With respect to the revision technique disclosed herein, the preferred embodiment of the procedure is performed in connection with the disclosed anterior instrumentation. However, the same revision procedure can be used to remove other fusion implants in other settings, with appropriate modification to the trephine to accommodate variations in implant configuration. This inventive technique has particular application, however, in removing fusion implants that engage the endplates or cortical bone of the vertebral body. It is understood that these same apparatus and techniques can have application for the removal and revision of other devices disposed within bone other than in the spine.
Further in accordance with the several aspects of the invention, and particularly of the revision technique and associated instrumentation, the removal insert can be configured to engage a variety of hollow screws or fusion devices. It is of course understood that only two specific embodiments of the fusion implant has been discussed above. The same inventive techniques can be adapted for removal and revision of non-cylindrical devices. It is also understood that the engagement portion of the removal inserts can be modified according to the engagement features of the fusion implant. It may be contemplated, for example, that only a friction fit is required between the engagement portion of the removal insert and the end of the fusion implant.
The removal insert, and particularly its body, can also assume various configurations depending upon the nature of the trephine to be used in the revision technique. Likewise, the engagement between the removal insert and the shaft of the removal tool can assume a variety of forms other than the mating threads of the specific depicted embodiment. It is of course understood that the engagement between the shaft and the removal insert must be sufficiently strong so that the use of the slap hammer does not cause the removal tool to disengage from the removal insert. Further, the slap hammer can assume a variety of configurations other than the elongated cylindrical form depicted in FIG. 11. For example, the slap hammer can simply be a disc having a circumferential size and shape that can be readily grasped and manually operated.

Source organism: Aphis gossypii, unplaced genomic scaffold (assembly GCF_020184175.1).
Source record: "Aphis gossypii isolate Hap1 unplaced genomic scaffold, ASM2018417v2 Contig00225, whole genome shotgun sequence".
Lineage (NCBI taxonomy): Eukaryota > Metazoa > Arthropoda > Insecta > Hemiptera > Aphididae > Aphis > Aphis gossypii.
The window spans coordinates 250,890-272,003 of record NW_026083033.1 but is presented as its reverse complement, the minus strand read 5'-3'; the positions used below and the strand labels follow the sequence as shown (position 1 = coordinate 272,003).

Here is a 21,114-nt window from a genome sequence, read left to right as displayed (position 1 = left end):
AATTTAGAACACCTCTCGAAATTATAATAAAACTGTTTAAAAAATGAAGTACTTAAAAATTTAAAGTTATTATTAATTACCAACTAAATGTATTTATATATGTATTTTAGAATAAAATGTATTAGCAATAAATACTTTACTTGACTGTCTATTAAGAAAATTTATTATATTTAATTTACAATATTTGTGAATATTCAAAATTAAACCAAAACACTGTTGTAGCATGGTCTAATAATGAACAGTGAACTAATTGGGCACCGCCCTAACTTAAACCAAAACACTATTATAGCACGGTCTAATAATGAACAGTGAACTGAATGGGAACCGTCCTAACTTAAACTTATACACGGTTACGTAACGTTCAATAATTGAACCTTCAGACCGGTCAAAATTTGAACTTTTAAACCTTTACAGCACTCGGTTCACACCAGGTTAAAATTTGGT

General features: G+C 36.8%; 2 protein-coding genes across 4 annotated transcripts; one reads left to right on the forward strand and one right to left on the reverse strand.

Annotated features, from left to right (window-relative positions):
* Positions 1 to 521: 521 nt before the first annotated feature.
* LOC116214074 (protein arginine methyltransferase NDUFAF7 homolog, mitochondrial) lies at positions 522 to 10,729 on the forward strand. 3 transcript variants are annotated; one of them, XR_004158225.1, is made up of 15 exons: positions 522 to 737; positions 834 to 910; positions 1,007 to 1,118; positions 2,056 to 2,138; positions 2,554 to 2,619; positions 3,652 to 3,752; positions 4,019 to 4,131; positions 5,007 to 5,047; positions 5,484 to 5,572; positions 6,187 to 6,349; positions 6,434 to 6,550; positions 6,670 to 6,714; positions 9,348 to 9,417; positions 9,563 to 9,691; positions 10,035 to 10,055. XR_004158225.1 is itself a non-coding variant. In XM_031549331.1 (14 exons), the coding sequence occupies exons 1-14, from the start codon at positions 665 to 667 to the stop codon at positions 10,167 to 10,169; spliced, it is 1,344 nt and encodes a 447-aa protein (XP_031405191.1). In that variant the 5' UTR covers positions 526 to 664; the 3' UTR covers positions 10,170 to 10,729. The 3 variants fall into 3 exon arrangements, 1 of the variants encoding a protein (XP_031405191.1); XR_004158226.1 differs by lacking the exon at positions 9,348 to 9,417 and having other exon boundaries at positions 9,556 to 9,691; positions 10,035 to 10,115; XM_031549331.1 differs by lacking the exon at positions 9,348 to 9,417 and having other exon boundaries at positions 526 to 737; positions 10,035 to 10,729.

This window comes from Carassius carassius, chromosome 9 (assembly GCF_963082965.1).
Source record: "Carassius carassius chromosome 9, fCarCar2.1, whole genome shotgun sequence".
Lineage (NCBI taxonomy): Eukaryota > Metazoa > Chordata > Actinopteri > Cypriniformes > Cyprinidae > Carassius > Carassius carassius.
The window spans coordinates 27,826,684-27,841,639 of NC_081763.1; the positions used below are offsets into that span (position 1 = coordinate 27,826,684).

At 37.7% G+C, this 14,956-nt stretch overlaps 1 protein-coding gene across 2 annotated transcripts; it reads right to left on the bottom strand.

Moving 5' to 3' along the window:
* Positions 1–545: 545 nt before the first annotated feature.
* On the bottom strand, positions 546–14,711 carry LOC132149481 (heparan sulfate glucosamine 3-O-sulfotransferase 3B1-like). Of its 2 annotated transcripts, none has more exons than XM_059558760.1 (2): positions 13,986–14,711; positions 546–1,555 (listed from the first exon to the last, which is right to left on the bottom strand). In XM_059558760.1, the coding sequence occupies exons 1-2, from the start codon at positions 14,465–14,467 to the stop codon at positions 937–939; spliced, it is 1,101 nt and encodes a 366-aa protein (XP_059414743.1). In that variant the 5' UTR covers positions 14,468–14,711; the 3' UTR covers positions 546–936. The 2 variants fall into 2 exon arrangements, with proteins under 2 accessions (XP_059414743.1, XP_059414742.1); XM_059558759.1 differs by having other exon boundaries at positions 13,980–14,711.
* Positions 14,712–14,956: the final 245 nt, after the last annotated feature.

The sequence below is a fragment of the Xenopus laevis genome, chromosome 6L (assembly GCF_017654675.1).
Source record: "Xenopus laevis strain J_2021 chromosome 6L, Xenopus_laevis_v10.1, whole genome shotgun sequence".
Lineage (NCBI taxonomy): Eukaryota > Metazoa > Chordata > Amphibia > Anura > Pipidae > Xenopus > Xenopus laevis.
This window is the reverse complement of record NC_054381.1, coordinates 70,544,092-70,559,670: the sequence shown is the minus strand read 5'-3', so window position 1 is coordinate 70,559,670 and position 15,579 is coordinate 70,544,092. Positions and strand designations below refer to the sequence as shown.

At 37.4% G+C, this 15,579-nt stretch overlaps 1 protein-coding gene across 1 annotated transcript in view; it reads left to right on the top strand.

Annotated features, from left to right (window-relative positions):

Furthermore, the removal tool 100 can be directly engaged to the device disposed within bone, such as device 10, after the core of bone has been cut by the trephine. In this instance, the removal of the core of bone and device embedded within the core proceeds in the manner described above. In particular, repeated striking of the slap hammer 104 against the contact surface 105 will extract the core of bone. However, the use of the removal insert 90, 90' stabilizes the device and the removal procedure.
In the preferred method, the trephine is first removed after the core of bone has been cut, and then the device and bone core are extracted. In an alternative embodiment, the trephine can be removed together with the removal tool, fusion device and surrounding bone core. This approach is particularly useful when the fusion device is removed using the alignment rod 62.
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|U.S. Classification||606/99, 606/79, 606/179|
|International Classification||A61B17/58, A61B17/16, A61F2/44, A61B17/70, A61F2/28, A61F2/00, A61F2/30, A61F2/46|
|Cooperative Classification||A61F2230/0069, A61F2002/30235, A61B17/7011, A61F2002/30224, A61F2002/30785, A61F2002/449, A61F2002/4627, A61F2002/3085, A61F2002/4619, A61F2002/4681, A61F2002/4475, A61F2002/30787, A61F2002/30797, A61B17/7032, A61B17/7041, A61F2/4611, A61B17/1637, A61B17/1671, A61F2/4455, A61F2/442, A61F2002/2835, A61F2/446, A61F2002/448|
|European Classification||A61B17/16S4, A61B17/70B6, A61B17/16H, A61F2/44F2, A61B17/70B2, A61F2/46B7|
|12 Feb 1997||AS||Assignment|
Owner name: DANEK MEDICAL, INC., TENNESSEE
Free format text: ASSIGNMENT OF ASSIGNORS INTEREST;ASSIGNORS:BOYD, LAWRENCE M.;MCGAHAN, THOMAS;REEL/FRAME:008555/0282
Effective date: 19970211
|2 Sep 1997||AS||Assignment|
Owner name: SDGI HOLDINGS, INC., DELAWARE
Free format text: ASSIGNMENT OF ASSIGNORS INTEREST;ASSIGNOR:DANEK MEDICAL, INC.;REEL/FRAME:008811/0663
Effective date: 19970626
|18 Apr 2000||RF||Reissue application filed|
Effective date: 20000119